The story is told in the first person and so as readers, we never know the name of the little girl in the story, suggesting it could be any one of us. The powerful beginning tells us that “they said I couldn’t change the world” and this hopeful story says to both the girl in the story and to the reader that maybe you might. The little girl explains that in the place she was born there is now just desert, where once there were rivers and trees. One day she finds a seed and plants the seed in the dried up river bed. Despite the protestations of those around her telling her that the seed will never grow, she continues to protect and nurture the seed until it grows into an amazing fruit tree – and so producing more seeds that can be planted.

There is a powerful picture in the story that shows the roots of the trees reaching far below the little village, deep into the old river bed. It seems to suggest the power of the natural world, its depths and wonder. The deep roots then enabled water to be transported to the trees leaves, producing steam and then clouds and so rain, once again filling the river. As the child grows up, she shows that we can never be complacent, as one of the trees is blown down in a storm. Another young child produces a seed and so continues the cycle of care for the forest so that the forest in turn, might care for those that live there.

The illustrator dedicates the book to her great grandmother, one of the indigenous people of Brazil and the story is clearly a plea for us all to think about our treatment of the planet and not to give up when the scale of the environmental challenge facing us seems so huge.

Catherine Johnson
 & Katie Hickey
Chapter bookDyslexia-friendly

Olaudah Equiano was cruelly snatched from his home in Essaka, Africa, aged only 11, in 1756. Initially taken with his older sister, Ifeoma, they soon became separated. Olaudah never heard from her again. From there he was taken to England, first enduring a long voyage where he was treated horribly, along with the other slaves. He was sold several times before being taken to America to be a house slave. The master was cruel and the slaves were too scared to even speak to each other. Next he was bought by an English naval officer and taken to sea. Here he finally made friends and began to learn to read and write, as well as experiencing many adventures and great peril.

Olaudah’s story does not end there. He is bought and sold a couple more times before he is taken to the West Indies. Here he sees a chance of freedom. It turns out he has a flair for business and becomes his master’s trusted slave. Working hard, he finally earns enough money to buy his freedom and returns to England as a free man. Here he wrote a book about his experiences and worked hard in the campaign against slavery.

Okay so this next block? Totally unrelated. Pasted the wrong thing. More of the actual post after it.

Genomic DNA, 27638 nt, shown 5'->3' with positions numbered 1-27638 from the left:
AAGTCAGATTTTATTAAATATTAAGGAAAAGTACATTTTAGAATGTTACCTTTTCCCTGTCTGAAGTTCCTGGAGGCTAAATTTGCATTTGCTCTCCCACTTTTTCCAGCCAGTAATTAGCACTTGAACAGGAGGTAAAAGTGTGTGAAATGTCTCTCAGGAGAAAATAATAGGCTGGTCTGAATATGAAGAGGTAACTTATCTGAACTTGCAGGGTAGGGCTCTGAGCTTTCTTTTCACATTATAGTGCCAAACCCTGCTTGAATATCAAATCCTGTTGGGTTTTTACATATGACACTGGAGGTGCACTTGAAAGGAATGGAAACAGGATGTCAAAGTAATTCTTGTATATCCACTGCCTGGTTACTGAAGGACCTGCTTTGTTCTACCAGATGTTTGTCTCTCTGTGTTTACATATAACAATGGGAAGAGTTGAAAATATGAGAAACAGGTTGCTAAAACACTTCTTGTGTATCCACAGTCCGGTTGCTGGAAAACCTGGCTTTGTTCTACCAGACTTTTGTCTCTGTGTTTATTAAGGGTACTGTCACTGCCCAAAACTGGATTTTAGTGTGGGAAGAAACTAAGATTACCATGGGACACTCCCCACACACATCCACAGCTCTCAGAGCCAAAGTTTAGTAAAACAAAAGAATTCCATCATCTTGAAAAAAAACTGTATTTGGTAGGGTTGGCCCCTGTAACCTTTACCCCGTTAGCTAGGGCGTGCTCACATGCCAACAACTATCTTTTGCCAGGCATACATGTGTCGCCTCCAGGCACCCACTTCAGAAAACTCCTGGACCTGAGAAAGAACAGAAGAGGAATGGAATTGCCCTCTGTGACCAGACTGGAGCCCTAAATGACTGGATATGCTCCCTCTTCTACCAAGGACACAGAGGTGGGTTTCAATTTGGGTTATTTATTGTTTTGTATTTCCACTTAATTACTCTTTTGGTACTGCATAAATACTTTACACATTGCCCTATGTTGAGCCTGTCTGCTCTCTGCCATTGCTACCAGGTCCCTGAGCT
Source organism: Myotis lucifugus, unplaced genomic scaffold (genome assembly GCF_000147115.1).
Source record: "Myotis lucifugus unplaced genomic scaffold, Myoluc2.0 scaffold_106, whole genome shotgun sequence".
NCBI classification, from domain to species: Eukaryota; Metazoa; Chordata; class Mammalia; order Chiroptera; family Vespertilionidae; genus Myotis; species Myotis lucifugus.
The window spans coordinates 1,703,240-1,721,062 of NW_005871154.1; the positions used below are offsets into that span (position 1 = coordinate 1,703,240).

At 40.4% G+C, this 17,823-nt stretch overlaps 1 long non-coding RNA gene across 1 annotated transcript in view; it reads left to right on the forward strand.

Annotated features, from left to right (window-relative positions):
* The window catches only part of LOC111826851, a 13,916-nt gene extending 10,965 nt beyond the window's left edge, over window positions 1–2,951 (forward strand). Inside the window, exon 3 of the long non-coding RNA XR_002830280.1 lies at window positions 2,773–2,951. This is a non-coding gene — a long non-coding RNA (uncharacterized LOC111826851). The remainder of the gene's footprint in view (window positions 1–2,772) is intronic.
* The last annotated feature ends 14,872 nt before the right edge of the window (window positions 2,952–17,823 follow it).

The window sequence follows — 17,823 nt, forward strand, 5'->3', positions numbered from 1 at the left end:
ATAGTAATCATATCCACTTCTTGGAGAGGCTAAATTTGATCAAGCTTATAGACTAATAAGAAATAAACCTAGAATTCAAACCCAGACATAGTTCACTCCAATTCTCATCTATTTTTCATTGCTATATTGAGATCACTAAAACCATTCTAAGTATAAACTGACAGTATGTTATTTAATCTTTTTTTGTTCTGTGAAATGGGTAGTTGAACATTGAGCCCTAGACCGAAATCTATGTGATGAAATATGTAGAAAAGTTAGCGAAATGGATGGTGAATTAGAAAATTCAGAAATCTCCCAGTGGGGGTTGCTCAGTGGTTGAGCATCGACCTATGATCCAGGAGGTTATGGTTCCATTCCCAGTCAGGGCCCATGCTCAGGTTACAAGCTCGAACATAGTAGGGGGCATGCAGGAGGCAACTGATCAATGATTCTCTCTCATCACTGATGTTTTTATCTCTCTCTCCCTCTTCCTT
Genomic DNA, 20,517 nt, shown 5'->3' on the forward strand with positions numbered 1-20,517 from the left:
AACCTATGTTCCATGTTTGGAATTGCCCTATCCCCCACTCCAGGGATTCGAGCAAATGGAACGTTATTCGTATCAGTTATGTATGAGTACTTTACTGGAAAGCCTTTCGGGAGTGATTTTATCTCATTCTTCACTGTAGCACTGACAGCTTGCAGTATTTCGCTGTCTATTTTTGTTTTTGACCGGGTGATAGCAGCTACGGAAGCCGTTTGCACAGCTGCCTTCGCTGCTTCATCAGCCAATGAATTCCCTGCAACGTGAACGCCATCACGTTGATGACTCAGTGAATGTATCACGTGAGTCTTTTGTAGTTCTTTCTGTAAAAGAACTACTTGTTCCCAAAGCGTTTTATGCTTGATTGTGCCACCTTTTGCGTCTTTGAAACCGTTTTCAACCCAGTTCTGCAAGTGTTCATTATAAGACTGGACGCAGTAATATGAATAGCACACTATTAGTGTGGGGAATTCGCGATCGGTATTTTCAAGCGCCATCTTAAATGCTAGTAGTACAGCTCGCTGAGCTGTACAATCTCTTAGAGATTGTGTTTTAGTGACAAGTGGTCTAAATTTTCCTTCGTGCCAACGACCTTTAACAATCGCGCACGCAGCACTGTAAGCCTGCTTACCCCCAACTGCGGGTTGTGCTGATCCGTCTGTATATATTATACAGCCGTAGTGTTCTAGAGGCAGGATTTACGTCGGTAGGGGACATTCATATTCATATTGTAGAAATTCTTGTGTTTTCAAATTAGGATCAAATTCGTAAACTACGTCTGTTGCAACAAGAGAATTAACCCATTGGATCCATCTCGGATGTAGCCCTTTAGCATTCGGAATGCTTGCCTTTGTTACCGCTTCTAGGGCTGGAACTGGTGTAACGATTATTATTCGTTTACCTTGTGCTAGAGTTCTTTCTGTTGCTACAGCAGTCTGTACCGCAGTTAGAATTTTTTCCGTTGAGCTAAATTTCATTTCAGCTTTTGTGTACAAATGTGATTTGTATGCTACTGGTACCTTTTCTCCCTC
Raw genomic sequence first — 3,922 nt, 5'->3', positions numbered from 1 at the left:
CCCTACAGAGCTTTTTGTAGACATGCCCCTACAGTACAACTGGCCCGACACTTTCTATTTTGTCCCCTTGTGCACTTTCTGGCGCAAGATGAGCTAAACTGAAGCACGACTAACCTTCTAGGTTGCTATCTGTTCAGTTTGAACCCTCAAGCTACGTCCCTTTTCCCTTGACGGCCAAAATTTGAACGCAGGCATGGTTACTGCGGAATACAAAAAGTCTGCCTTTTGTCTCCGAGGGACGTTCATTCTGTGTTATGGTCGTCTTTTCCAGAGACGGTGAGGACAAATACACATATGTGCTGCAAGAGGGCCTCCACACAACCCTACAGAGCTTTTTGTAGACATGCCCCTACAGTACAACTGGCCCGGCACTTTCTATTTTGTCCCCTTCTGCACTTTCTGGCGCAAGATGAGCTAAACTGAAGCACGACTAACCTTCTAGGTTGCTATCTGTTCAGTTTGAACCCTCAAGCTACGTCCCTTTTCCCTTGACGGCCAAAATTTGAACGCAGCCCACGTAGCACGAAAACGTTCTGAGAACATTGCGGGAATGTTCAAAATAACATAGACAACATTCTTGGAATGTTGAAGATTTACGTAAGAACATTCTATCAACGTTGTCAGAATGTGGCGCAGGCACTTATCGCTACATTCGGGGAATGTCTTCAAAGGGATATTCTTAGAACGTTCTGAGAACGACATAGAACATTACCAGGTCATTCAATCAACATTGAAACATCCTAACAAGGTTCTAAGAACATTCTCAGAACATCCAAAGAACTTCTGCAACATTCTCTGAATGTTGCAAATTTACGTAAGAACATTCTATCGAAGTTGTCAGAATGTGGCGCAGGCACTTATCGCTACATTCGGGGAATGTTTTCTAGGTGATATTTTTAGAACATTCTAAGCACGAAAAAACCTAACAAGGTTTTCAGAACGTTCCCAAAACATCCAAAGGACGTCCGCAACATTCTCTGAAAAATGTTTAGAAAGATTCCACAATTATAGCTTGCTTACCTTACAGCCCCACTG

This is an incredible true story, vividly brought to life by Catherine Johnson. It would be a brilliant addition to any UKS2 or KS3 classroom, especially if studying slavery. A difficult subject matter sensitively brought to life for children.

Natasha Hastings
 & Alex T. Smith
Chapter book

Thomasina’s family own a sweet shop and she longs to take over the business one day. However, since the death of her twin brother, Thomasina’s dad barely talks to her and her mum has taken to her bed with grief and no longer speaks to anyone. Thomasina helps to make sweets to sell in the shop and is in charge of running the household.

One winter, the River Thames freezes over solid enough for people to walk on. A number of local businesses decide to set up stalls on the Thames, including Thomasina’s dad. She helps him to make extra sweets and to sell them on the Thames and it becomes known as ‘The Frost Fair’. She also meets Anne, who works in a local apothecary. Thomasina hasn’t really had a proper friend since her brother Arthur died, so she enjoys her newfound friendship with Anne.

One night, Thomasina has a strange dream about a conjurer named Inigo who promises that he can conjure her brother back from the dead in exchange for the temporary loss of her memories of him. She must visit ‘The Other Frost Fair’ with Inigo, where she encounters frost folk, frost beasts and the creepy Father Winter.

A brilliant creepy tale involving magic, but also rooted in a family dealing with grief, The Miraculous Sweetmakers is an atmospheric read. Particularly appropriate to read on a cold winter’s night, children looking for something atmospheric and intriguing will enjoy this book. I enjoyed the relationships between the characters and the twists and turns the story took – I was never quite sure what was going to happen next!

Reviewer: Kristen Hopwood